10 recording mistakes every guitarist makes

Man in the studio recording his electric guitar
(Image credit: Getty Images/Alberto Case)

Recording your guitar parts can be a nerve-racking experience, even for players who’ve done it a million times. If you’re heading into the studio there are time constraints to think of, the leer of your bandmates as you fail to hit that tricky bend yet again, and the overall pressure of trying to nail a perfect take in front of other musicians.

Even when recording at home by yourself there’s the option paralysis of plugins and presets to think about, ensuring your composition is perfect, and setting your own time constraints so you actually get your songs finished. It’s a bit of a minefield to say the least, so to make things easier for you, we’ve put together a list of 10 common recording mistakes every guitarist makes to help ease you into your next recording project.

As a guitar player of over 20 years, I’ve done loads of studio sessions, and countless takes at home for freelance audio work and my own projects. I’m by no means the perfect guitarist, but I’ve learned a hell of a lot along the path of my own guitar journey. So allow my experience to lead you through any potential pitfalls in your next recording project, and ensure your upcoming recording session is a success.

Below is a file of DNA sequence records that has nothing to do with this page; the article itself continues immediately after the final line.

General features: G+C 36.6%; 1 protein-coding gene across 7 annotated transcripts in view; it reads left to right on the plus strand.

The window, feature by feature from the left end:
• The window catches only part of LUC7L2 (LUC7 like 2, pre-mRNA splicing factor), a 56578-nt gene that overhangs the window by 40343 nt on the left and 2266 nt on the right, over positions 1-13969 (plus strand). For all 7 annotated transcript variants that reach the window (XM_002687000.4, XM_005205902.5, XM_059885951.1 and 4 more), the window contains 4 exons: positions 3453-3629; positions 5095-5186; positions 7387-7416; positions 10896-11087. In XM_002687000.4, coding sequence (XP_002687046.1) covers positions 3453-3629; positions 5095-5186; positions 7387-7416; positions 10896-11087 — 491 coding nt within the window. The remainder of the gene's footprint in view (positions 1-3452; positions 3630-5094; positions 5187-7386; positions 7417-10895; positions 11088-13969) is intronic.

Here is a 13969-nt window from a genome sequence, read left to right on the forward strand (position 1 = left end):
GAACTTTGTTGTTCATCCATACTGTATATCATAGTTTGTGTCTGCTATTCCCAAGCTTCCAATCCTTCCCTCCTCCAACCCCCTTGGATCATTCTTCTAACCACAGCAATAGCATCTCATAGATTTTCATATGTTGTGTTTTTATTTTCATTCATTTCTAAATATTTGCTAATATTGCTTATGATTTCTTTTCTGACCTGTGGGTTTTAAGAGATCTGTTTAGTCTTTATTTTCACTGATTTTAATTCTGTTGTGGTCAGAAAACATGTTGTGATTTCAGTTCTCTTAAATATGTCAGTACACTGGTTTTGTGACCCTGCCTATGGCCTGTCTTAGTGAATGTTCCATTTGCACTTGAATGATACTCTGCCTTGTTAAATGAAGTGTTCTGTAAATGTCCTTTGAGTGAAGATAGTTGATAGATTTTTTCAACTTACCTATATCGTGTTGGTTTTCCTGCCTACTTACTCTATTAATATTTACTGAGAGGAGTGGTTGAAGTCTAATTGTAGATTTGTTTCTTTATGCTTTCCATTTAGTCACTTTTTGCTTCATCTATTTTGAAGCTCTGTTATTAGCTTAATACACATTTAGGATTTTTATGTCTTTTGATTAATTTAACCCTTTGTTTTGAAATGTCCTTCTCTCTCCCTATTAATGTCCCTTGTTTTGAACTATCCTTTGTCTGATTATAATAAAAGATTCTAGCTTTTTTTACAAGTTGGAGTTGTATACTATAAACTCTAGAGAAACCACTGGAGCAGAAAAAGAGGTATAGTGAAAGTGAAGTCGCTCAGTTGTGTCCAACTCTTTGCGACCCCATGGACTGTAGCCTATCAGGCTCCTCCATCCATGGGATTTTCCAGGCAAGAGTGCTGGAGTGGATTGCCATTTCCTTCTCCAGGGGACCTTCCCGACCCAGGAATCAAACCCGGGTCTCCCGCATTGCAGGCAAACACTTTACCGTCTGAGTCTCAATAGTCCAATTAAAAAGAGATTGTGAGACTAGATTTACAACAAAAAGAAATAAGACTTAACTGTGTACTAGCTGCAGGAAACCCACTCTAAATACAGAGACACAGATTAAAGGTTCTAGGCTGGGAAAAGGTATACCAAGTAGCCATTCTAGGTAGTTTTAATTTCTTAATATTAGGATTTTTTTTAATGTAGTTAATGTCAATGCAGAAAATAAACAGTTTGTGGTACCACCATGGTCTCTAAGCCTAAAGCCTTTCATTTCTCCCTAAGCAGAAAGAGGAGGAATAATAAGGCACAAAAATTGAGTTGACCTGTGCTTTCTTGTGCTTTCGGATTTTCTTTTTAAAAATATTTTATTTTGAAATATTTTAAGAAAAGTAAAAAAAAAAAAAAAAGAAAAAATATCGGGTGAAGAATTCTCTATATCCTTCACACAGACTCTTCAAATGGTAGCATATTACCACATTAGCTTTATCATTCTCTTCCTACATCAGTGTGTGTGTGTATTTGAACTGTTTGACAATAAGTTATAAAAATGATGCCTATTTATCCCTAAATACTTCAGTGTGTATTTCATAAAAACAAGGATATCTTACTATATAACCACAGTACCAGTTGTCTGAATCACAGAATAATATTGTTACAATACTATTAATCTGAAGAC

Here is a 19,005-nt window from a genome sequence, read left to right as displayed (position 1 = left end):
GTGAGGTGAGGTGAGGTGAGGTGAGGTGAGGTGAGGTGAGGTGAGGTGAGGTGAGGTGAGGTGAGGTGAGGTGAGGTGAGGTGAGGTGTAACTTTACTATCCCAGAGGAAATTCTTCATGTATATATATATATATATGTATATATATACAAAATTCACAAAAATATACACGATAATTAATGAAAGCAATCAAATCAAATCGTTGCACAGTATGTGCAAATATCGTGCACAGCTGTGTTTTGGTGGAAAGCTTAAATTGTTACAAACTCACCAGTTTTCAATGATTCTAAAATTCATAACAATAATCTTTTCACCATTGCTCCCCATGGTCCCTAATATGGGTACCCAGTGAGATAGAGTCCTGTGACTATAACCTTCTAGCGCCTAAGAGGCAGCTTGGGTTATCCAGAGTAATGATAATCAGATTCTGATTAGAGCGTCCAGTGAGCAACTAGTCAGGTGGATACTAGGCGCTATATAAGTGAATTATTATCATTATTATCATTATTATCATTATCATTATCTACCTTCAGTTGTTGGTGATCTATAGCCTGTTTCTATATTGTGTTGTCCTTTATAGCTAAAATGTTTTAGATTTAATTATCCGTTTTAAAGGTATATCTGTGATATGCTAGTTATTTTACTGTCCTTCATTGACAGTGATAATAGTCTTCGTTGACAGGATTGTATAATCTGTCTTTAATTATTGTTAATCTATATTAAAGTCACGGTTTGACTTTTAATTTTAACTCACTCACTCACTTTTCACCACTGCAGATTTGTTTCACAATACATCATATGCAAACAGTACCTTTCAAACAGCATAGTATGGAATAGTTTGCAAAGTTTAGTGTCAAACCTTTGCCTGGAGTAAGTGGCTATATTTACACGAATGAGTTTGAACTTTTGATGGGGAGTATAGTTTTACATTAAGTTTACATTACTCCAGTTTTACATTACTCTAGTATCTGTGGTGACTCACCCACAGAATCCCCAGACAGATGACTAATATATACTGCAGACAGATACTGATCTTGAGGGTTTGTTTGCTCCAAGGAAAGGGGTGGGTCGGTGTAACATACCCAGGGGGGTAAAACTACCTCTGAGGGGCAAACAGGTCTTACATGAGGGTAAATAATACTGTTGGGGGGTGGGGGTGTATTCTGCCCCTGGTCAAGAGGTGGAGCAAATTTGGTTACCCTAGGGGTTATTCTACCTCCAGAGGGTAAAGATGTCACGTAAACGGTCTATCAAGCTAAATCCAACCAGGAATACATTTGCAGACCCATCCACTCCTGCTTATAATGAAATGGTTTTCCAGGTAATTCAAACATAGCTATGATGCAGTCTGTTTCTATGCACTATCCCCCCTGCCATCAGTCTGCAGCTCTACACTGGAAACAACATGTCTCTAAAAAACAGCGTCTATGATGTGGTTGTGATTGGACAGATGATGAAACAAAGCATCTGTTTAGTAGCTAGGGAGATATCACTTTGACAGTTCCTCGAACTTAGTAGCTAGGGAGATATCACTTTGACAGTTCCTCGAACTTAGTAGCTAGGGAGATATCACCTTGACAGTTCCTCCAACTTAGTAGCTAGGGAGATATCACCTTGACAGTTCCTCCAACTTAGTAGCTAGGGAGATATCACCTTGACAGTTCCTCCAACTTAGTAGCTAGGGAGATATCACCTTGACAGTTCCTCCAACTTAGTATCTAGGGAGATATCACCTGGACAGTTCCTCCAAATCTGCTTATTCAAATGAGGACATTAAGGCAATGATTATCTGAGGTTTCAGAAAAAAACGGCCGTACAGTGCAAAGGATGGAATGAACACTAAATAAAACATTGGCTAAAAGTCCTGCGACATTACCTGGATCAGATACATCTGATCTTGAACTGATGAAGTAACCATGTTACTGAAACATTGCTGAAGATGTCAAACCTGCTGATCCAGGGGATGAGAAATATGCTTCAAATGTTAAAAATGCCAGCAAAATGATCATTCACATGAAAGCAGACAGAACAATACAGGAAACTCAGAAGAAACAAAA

1. Rushing the composition

More than anything, the composition is the most important aspect of any recording. It doesn’t matter how expensive the gear you use, how incredible your sweep picking is, or the size of your pedalboard if the song itself sucks. More than any other part of the recording process, the composition is king.

Think about the technology available to famous musicians in the ’60s and ’70s versus what’s available to your average guitar player today. Those legends of guitar couldn’t even have dreamed of having the amount of resources available to us, and yet despite their technological disadvantage, songs from that era still ring true in the present.

That’s because a good song is a good song whether it’s recorded on a priceless Neve mixing desk or a free version of Cubase. You might be recording a three-chord earworm or a 15-minute prog metal epic, but the composition is what makes any recording truly great.

So, before you get down to properly recording your takes, make sure you’ve comprehensively demoed your song. Show it to your peers, strangers on forums online, or even your mum, and get their feedback. Analyze it in depth and think about where each part sits, whether it serves the song, and how you can improve by simplifying things or adding more to pad out the composition.

Man in white t-shirt practicing guitar

(Image credit: Getty Images/eclipse_images)

2. Not practicing your parts

As an extension of our previous point, once you’re happy with your composition, you need to practice, practice, practice. Knowing every inch of your part, and the composition as a whole, is critical to ensuring top performance and is especially important if you’re going into the studio, as you’ll likely be on a time limit. 

Of course, some aspects of your song will change in the studio, as that spark of inspiration to make a last-minute change or remove a part is always a possibility, but being totally prepared ahead of time is the mark of a professional. Being well-rehearsed is also a great way to cull any stage fright you might get when it’s your time to lay down a take.